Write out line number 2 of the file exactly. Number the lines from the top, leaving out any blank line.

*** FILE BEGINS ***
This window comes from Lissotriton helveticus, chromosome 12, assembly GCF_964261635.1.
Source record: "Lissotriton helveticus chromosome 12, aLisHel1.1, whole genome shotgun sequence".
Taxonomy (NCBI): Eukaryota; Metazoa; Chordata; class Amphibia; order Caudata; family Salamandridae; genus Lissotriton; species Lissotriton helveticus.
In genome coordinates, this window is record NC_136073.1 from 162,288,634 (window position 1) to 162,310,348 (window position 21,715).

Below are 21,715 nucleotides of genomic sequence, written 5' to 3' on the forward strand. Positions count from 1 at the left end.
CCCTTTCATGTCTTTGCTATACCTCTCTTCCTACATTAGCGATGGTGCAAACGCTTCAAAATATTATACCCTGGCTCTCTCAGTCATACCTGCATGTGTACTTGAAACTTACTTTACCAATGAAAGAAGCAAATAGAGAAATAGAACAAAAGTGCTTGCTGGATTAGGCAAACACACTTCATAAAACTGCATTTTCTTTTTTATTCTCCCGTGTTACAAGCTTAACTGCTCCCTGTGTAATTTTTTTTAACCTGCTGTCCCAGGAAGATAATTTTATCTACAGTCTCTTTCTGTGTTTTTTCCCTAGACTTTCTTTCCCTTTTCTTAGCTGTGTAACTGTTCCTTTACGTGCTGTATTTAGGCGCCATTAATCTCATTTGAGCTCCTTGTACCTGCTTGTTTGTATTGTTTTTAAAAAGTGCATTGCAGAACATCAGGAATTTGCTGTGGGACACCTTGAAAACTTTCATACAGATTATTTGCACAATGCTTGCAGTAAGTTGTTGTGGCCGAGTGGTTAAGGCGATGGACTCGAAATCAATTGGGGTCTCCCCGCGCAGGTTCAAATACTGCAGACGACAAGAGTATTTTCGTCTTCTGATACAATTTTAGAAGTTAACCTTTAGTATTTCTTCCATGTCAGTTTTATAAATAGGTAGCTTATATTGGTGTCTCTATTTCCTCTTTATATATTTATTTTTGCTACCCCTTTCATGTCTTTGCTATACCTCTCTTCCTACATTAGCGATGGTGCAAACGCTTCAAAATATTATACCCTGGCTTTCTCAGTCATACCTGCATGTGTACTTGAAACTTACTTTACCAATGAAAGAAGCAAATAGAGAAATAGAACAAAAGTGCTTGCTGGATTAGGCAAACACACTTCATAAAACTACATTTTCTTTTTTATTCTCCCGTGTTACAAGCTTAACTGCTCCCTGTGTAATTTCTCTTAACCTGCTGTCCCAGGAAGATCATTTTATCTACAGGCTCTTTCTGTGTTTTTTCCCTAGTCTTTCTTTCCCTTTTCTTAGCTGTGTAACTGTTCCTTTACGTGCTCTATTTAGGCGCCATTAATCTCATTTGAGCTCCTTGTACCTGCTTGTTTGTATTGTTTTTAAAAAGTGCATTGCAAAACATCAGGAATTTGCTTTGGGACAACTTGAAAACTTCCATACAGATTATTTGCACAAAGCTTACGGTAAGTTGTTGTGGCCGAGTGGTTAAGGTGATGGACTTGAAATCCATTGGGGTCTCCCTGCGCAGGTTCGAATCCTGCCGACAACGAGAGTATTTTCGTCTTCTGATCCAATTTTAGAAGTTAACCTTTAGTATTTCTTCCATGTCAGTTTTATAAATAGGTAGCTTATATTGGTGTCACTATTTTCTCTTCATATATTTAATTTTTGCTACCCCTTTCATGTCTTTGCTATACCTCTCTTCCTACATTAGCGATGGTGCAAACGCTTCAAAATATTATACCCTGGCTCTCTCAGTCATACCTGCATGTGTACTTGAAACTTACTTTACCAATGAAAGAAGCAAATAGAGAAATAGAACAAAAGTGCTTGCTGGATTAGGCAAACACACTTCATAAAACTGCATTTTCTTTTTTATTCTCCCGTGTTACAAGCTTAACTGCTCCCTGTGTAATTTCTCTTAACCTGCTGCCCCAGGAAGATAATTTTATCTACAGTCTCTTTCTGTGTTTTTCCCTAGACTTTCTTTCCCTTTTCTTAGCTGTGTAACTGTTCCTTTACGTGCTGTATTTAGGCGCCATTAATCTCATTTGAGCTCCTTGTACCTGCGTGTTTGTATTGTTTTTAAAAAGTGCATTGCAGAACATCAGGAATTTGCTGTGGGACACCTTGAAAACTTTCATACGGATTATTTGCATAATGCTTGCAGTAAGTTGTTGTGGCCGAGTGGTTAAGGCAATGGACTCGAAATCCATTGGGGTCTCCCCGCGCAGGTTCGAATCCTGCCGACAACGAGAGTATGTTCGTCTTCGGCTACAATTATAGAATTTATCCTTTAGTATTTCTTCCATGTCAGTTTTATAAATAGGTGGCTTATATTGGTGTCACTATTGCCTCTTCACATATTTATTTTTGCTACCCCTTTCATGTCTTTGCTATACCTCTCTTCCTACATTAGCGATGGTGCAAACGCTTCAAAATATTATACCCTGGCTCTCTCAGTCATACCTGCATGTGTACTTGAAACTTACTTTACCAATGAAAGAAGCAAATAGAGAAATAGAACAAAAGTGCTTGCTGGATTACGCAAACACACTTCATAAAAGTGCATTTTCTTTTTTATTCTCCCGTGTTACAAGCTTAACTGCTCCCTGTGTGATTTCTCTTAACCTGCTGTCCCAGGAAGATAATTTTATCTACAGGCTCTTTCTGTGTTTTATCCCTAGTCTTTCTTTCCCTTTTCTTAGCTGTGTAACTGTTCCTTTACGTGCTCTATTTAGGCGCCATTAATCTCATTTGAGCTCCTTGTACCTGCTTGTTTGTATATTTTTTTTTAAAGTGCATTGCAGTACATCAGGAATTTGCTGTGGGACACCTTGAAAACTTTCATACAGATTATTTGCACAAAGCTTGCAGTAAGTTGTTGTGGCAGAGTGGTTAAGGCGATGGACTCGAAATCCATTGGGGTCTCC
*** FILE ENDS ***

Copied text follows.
Source record: "Lissotriton helveticus chromosome 12, aLisHel1.1, whole genome shotgun sequence".